- The thalamus – crucial for perceiving sensory information and relaying it to other areas of the brain
- The amygdala – where associations between odours and behavioural responses occur
- The orbitofrontal cortex – which assesses the odour’s relation to any rewards and their value (the smell of baked apples, to food, to nutrition and delicious flavour for example)
- The hippocampus – responsible for interpreting it in roles of emotion, memory and learning.
These brain structures are intimately interconnected, allowing understanding and reaction to occur from the stimulating odour.
When we perceive any sensory signal, it is an involved and sometimes even subconscious event. Olfaction is one of the less relied upon senses in the human repertoire, but that does not mean that it should be neglected entirely.
We primarily perceive smell through odour intensity, detection threshold and discrimination of character. And though it is true that many other animals have impressive senses of smell, surprisingly, human olfactory capabilities are often close to, or on par with, that of other mammals (Laska & Freyer, 1997). We can use the odorant ethyl mercaptan as an example. Often added to propane as a warning agent, it can be detected as low as 0.2 ppb (Whisman et al., 1978). In terms of scent discrimination, studies have also demonstrated that human’s rate of scent tracking is limited by their movement speed rather than their ability to lock on to a certain odour. And with practice, this ability can be honed – where specialists can train to familiarise themselves with particular scents and provide expert analysis on the odours in the environment.
The most useful social cue for olfaction is the ability to understand and describe the odours encountered. This is a relationship unique to humans, where we can encode smell into language. Old cabbage, chocolate, fruit, garbage, sweat, coffee – the fact that you can likely imagine and understand these odours is inherently impressive, even without these items physically present. It is one of the reasons that we can push forward into the scientific study of olfactory processes.
But what if you don’t speak the language? A study looked into this problem and explored different cultures’ ability to describe smells on a fundamental level (Majid & Burenhult, 2014). In English, the phrases used to describe perceived odours are based on experiences – think back to the key link between olfactory signals and the parts of the brain involving memory. Something smells like coffee, or like sweat. Or, words linked to taste are often used – sweet, bitter, smokey. But other cultures, such as the Jahai people of the Malay Peninsula, have words that can describe fundamental and independent components of odour character. This helped them name smells as easily as colours even when they had little prior experience with the smells tested. English speakers given the same task however, struggled with odour naming whereas naming colours came naturally. This communication is a wonderful tool and demonstrates the human ability to diversely relate to perceived stimulus.
Yet, this language diversity also makes studying and classifying odours difficult. Multiple people may provide different descriptions of the same odour’s character based solely on their differing personal experience. If one person has little experience with an odour, they may have difficulty describing it in English at all.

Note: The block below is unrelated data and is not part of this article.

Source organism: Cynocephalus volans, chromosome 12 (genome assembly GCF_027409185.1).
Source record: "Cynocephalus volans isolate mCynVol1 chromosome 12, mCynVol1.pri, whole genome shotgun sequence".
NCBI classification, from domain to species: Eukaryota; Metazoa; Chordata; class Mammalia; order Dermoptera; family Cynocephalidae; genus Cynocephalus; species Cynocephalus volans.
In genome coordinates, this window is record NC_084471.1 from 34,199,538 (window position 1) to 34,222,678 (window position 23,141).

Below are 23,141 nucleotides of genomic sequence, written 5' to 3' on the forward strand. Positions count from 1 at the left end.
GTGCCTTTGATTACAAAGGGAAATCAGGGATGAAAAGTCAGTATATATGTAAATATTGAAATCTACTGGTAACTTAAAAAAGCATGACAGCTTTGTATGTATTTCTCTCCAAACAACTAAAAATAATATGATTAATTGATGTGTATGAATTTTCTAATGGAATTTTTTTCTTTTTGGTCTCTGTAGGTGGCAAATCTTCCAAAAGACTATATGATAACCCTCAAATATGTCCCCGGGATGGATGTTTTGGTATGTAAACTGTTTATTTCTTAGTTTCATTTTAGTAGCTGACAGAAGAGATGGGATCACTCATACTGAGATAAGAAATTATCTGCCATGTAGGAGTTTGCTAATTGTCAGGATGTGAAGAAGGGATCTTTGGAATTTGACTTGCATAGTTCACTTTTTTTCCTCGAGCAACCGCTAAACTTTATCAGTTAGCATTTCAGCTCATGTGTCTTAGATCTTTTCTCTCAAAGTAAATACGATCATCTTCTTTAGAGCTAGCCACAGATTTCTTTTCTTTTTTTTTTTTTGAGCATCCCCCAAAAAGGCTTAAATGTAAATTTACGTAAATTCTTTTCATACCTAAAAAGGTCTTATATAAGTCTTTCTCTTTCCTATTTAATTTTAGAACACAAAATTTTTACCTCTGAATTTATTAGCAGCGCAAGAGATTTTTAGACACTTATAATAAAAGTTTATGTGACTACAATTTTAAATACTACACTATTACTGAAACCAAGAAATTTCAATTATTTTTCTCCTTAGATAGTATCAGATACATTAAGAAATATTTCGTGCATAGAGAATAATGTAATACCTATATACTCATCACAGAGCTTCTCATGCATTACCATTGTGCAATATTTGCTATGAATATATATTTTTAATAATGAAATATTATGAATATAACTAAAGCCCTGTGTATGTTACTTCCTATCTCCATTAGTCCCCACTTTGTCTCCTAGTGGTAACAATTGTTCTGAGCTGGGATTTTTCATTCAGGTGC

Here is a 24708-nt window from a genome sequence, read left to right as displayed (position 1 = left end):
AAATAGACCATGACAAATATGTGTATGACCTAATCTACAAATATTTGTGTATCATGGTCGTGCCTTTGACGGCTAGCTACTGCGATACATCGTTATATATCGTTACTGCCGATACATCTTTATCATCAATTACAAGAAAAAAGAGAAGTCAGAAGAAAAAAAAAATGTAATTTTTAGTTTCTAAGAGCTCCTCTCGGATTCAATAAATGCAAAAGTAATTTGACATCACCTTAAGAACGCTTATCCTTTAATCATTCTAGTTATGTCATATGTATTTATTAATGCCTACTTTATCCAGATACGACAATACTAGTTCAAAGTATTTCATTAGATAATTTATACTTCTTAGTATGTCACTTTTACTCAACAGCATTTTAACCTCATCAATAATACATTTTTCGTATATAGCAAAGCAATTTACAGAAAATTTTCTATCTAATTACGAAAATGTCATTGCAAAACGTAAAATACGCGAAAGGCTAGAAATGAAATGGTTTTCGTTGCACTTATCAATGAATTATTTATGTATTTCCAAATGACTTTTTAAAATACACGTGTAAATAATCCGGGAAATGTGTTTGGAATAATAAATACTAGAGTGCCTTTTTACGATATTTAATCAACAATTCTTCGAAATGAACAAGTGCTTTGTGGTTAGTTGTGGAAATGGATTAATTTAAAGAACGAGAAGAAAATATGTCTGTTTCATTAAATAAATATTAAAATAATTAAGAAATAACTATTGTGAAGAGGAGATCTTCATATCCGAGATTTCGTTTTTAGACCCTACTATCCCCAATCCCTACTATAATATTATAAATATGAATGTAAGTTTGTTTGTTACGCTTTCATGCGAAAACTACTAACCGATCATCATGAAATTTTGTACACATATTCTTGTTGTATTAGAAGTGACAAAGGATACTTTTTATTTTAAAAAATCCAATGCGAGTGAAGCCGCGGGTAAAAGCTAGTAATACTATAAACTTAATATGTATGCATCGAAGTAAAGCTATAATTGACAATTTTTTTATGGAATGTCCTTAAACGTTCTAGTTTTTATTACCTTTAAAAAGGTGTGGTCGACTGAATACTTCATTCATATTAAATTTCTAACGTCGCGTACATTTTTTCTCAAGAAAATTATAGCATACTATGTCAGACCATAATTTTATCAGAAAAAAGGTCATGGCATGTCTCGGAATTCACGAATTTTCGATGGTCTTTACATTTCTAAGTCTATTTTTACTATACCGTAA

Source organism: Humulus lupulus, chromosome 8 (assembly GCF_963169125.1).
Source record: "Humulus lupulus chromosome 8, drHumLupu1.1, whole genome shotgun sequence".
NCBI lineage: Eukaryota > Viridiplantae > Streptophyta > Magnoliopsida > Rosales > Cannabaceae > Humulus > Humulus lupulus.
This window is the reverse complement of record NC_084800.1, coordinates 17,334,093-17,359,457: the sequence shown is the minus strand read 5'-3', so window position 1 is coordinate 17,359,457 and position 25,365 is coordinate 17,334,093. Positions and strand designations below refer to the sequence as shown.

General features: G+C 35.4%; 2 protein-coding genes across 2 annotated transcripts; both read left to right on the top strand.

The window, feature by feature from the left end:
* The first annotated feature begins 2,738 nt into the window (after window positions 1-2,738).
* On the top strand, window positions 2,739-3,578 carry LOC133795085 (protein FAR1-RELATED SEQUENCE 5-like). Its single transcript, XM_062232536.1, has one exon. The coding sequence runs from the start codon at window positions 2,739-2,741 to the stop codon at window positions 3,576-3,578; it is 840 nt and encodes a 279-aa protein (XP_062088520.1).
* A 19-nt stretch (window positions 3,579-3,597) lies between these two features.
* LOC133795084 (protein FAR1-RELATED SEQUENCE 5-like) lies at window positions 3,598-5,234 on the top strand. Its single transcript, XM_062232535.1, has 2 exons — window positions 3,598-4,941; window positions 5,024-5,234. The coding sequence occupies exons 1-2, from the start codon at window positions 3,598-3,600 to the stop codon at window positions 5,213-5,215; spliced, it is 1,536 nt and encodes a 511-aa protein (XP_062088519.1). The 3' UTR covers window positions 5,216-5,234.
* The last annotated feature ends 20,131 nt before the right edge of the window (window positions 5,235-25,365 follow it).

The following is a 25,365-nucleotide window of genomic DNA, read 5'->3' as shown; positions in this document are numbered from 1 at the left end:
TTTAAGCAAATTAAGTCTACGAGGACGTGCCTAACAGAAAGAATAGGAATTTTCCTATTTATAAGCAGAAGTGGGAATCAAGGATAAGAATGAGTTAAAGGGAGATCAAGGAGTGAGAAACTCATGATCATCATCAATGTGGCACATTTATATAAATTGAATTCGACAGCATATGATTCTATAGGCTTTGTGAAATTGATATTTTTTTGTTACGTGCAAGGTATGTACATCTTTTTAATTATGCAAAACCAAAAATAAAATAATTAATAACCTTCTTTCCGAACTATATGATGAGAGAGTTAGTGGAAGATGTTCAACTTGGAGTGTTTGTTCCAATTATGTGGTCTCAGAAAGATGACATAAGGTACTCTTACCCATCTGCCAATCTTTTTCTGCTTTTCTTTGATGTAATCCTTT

Likewise, the receptors in the nose are sensitive and diverse, and complex odours cannot be easily described in terms of their constituent parts. Studies of olfactory perception therefore try to work around or enhance these oral descriptions with an unspoken language of subconscious reactions. For example, sniff rate decreases if the brain has been instructed that the incoming odour is unpleasant, and the breaths become shorter (Weiss, Secundo, & Sobel, 2014). Reactions like this can help the field of olfactory classification and further our understanding of how we perceive the smells around us.
So, the molecule has entered our system, been transduced into a nerve signal, and fired through our brains to allow us to understand, remember and communicate just what it was that we smelled.
The human olfactory system can detect tiny concentrations of complex odours, and then find a way to interpret this information to act accordingly, even if it is simply holding your breath as you take off your shoes.
But most impressively, remember that this has all happened at the speed of thought – in the space of one breath. Breathe in again and the process starts from the beginning. Perhaps new smells and new understanding awaits.
So, the next time you stop to smell the roses, pause for a second longer and just appreciate the intricate system that allows you to do so.
References and Further Reading
Borgas, M. (2013). Atmospheric Odour Response of Human Noses. CASANZ 2013 Conference – Sydney.
Bushdid, C., Magnasco, M., Vosshall, L. B., & Keller, A. (2016). Humans Can Discriminate More than 1 Trillion Olfactory Stimuli. Science, 1370-1372.
Groot, J. H., Smeets, M. A., Kaldewaij, A., Dujindam, M. J., & Semin, G. R. (2012). Chemosignals Communicate Human Emotions. Psychological Science, 1417-1424.
Kahana-Zweig, R., Geva-Sagiv, M., Weissbrod, A., Secundo, L., Soroker, N., & Sobel, N. (2016). Measuring and Characterizing the Human Nasal Cycle. PLoS One, 11(10), e0162918. doi:10.1371/journal.pone.0162918.
Laska, M., & Freyer, D. (1997). Olfactory discrimination ability for aliphatic esters in squirrel monkeys and humans. Chemical Senses, 457-465.
Majid, A., & Burenhult, N. (2014). Odors are expressible in language, as long as you speak the right language. Cognition, 266-270.
Pendolino, A., Lund, V., Nardello, E., & Ottaviano, G. (2018). The nasal cycle: a comprehensive review. Rhinology Online, 67-68.
Purves, D., Augustine, G., Fitzpatrick, D., Katz, L., LaMantia, A., McNamara, J., & SM, W. (2001). The Transduction of Olfactory Signals. In D. Purves, G. Augustine, D. Fitzpatrick, L. Katz, A. LaMantia, J. McNamara, & W. SM, Neuroscience. Sunderland: Sinauer Associates. Retrieved from https://www.ncbi.nlm.nih.gov/books/NBK11039/.
Spence, C. (2015). Just how much of what we taste derives from the sense of smell? Flavour, 4(30). doi:https://doi.org/10.1186/s13411-015-0040-2.
Weiss, T., Secundo, L., & Sobel, N. (2014). Human Olfaction: A Typical Yet Special Mammalian Olfactory System. In K. Mori, The Olfactory System: From Odor Molecules to Motivational Behaviors (pp. 177-203). Tokyo: Springer.